Ford CEO Asks Battery Suppliers to Stop Fighting

Matt Posky
by Matt Posky

Battery suppliers LG Chem and SK Innovation have what could be politely described as an intense rivalry. With the automotive industry desperate to secure reliable access to the most essential components for the planned electric vehicle offensive, chemical companies specializing in electronics are very much in demand and they’re all jockeying for power.

On Wednesday, the U.S. International Trade Commission (ITC) sided with LG Chem after it had accused SK Innovation of misappropriating trade secrets pertaining to EV battery technologies. But Ford CEO Jim Farley is asking the South Korean businesses to call a ceasefire and settle things out of court, presumably through the transfer of a large sum of money.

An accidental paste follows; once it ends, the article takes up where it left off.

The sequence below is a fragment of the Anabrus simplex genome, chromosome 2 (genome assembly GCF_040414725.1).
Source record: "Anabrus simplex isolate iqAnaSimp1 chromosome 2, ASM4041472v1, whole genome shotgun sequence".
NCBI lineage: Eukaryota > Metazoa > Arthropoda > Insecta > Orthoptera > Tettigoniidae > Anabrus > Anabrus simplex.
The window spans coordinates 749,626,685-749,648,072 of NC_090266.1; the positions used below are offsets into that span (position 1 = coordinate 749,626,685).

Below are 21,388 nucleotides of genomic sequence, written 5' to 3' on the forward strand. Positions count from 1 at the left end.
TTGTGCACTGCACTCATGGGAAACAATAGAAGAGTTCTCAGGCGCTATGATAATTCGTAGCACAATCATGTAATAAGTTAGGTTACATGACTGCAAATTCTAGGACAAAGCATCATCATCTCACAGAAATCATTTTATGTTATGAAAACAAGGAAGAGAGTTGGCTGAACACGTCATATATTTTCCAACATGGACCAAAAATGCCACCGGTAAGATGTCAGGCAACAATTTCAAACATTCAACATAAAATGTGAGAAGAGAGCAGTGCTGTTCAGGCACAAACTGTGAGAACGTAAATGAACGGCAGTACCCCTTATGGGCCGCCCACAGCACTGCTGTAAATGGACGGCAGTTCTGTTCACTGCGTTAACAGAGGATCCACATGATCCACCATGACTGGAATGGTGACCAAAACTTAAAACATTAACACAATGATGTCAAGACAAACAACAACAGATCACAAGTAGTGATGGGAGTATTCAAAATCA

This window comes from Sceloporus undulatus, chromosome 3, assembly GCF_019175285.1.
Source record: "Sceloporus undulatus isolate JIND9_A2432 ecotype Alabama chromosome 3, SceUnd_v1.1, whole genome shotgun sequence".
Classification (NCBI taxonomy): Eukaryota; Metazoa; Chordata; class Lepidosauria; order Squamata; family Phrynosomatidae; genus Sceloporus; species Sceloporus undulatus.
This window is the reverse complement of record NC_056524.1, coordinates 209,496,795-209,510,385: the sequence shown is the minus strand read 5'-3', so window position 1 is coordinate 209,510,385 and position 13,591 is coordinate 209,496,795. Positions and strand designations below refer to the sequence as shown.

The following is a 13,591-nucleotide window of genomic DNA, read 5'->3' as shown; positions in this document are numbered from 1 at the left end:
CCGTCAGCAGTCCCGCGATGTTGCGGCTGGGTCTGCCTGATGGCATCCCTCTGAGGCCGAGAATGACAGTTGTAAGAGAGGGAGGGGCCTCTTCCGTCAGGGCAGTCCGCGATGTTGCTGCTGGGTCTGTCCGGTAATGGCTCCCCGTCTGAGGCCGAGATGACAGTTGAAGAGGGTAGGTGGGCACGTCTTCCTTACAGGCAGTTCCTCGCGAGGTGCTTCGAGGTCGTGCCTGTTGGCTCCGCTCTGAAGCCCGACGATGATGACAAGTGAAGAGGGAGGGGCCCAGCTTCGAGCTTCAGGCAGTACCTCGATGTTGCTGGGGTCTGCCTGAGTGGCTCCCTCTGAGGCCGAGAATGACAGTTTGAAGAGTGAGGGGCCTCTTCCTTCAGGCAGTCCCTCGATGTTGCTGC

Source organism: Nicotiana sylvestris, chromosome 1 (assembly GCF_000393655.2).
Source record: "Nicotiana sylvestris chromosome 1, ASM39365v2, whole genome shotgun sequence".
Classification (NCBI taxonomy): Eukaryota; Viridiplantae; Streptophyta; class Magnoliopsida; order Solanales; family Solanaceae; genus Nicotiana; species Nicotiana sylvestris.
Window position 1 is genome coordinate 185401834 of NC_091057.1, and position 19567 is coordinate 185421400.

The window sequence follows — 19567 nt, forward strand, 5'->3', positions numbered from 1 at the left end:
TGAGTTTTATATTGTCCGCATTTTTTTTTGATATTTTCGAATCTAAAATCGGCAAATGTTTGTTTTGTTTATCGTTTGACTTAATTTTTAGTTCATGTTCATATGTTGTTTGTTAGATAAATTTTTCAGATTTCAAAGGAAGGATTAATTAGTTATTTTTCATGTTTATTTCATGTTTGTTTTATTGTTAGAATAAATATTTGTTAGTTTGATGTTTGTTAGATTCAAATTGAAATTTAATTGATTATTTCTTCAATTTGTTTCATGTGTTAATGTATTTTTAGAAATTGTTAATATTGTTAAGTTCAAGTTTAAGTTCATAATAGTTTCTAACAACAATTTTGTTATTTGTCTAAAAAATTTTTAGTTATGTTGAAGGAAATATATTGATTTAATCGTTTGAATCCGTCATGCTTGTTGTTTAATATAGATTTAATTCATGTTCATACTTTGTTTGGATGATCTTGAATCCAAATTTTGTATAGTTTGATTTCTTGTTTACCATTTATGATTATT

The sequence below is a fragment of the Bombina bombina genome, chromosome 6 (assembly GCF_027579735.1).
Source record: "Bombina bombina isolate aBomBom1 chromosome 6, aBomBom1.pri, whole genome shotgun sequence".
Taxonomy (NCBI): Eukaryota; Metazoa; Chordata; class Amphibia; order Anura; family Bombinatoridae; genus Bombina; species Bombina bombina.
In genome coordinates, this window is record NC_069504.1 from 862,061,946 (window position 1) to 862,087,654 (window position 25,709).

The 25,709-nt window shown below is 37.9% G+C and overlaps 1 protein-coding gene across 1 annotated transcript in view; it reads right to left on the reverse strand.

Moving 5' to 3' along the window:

Ford cares because the ITC indicated that it would be issuing a limited 10-year exclusion order prohibiting SK’s ability to import certain lithium-ion batteries into the United States. But special exemptions will be made for the company to import the components necessary for their production inside the U.S. and other parts intended for Ford’s F-150 EV program over the next four years. Additional allowances will be made for Volkswagen of America’s planned MEB electric vehicle lineup, though only for two years.

That seems to give sufficient leeway for Blue Oval to get the ball rolling on the all-electric pickup. But Farley took to social media on Thursday to announce that a settlement was the only way the program could continue.

“While we’re pleased the ITC ruling makes way for @Ford to bring to market our groundbreaking electric F-150, a voluntary settlement between these two suppliers is ultimately in the best interest of US manufacturers and workers,” he wrote in response to a Washington Post article about the case.